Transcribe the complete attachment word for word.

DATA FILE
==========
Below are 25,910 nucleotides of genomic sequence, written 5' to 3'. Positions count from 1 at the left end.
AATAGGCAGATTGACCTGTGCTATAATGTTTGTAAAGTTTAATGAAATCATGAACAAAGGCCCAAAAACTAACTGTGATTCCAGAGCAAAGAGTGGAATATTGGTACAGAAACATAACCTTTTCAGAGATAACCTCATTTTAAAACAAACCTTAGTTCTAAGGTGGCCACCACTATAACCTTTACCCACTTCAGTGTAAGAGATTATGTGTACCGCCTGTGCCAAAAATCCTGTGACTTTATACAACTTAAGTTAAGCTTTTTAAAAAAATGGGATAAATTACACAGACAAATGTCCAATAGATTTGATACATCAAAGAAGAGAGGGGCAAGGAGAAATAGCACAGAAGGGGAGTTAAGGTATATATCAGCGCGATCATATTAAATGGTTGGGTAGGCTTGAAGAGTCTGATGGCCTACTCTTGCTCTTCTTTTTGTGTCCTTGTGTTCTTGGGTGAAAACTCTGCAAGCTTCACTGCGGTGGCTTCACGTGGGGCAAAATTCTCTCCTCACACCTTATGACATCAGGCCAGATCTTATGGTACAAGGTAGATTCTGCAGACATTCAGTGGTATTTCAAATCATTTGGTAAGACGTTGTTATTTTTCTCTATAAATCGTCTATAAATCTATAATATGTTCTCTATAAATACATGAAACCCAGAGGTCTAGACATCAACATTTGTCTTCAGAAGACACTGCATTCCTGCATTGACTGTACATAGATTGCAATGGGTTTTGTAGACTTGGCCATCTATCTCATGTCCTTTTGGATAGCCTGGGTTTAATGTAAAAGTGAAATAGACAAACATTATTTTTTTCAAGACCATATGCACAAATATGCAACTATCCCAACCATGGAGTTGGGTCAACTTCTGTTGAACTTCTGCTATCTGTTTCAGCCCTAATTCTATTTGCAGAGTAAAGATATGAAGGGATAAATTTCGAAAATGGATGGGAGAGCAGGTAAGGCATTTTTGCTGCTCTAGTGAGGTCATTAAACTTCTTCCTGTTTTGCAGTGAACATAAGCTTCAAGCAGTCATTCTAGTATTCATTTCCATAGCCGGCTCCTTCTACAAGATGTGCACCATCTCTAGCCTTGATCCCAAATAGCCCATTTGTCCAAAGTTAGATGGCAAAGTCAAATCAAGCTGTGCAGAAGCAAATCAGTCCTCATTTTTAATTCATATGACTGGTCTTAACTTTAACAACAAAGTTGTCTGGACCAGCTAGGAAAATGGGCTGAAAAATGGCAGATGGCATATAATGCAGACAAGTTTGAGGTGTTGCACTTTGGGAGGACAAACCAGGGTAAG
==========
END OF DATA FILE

Below are 25,910 nucleotides of genomic sequence, written 5' to 3'. Positions count from 1 at the left end.
AATAGGCAGATTGACCTGTGCTATAATGTTTGTAAAGTTTAATGAAATCATGAACAAAGGCCCAAAAACTAACTGTGATTCCAGAGCAAAGAGTGGAATATTGGTACAGAAACATAACCTTTTCAGAGATAACCTCATTTTAAAACAAACCTTAGTTCTAAGGTGGCCACCACTATAACCTTTACCCACTTCAGTGTAAGAGATTATGTGTACCGCCTGTGCCAAAAATCCTGTGACTTTATACAACTTAAGTTAAGCTTTTTAAAAAAATGGGATAAATTACACAGACAAATGTCCAATAGATTTGATACATCAAAGAAGAGAGGGGCAAGGAGAAATAGCACAGAAGGGGAGTTAAGGTATATATCAGCGCGATCATATTAAATGGTTGGGTAGGCTTGAAGAGTCTGATGGCCTACTCTTGCTCTTCTTTTTGTGTCCTTGTGTTCTTGGGTGAAAACTCTGCAAGCTTCACTGCGGTGGCTTCACGTGGGGCAAAATTCTCTCCTCACACCTTATGACATCAGGCCAGATCTTATGGTACAAGGTAGATTCTGCAGACATTCAGTGGTATTTCAAATCATTTGGTAAGACGTTGTTATTTTTCTCTATAAATCGTCTATAAATCTATAATATGTTCTCTATAAATACATGAAACCCAGAGGTCTAGACATCAACATTTGTCTTCAGAAGACACTGCATTCCTGCATTGACTGTACATAGATTGCAATGGGTTTTGTAGACTTGGCCATCTATCTCATGTCCTTTTGGATAGCCTGGGTTTAATGTAAAAGTGAAATAGACAAACATTATTTTTTTCAAGACCATATGCACAAATATGCAACTATCCCAACCATGGAGTTGGGTCAACTTCTGTTGAACTTCTGCTATCTGTTTCAGCCCTAATTCTATTTGCAGAGTAAAGATATGAAGGGATAAATTTCGAAAATGGATGGGAGAGCAGGTAAGGCATTTTTGCTGCTCTAGTGAGGTCATTAAACTTCTTCCTGTTTTGCAGTGAACATAAGCTTCAAGCAGTCATTCTAGTATTCATTTCCATAGCCGGCTCCTTCTACAAGATGTGCACCATCTCTAGCCTTGATCCCAAATAGCCCATTTGTCCAAAGTTAGATGGCAAAGTCAAATCAAGCTGTGCAGAAGCAAATCAGTCCTCATTTTTAATTCATATGACTGGTCTTAACTTTAACAACAAAGTTGTCTGGACCAGCTAGGAAAATGGGCTGAAAAATGGCAGATGGCATATAATGCAGACAAGTTTGAGGTGTTGCACTTTGGGAGGACAAACCAGGGTAAG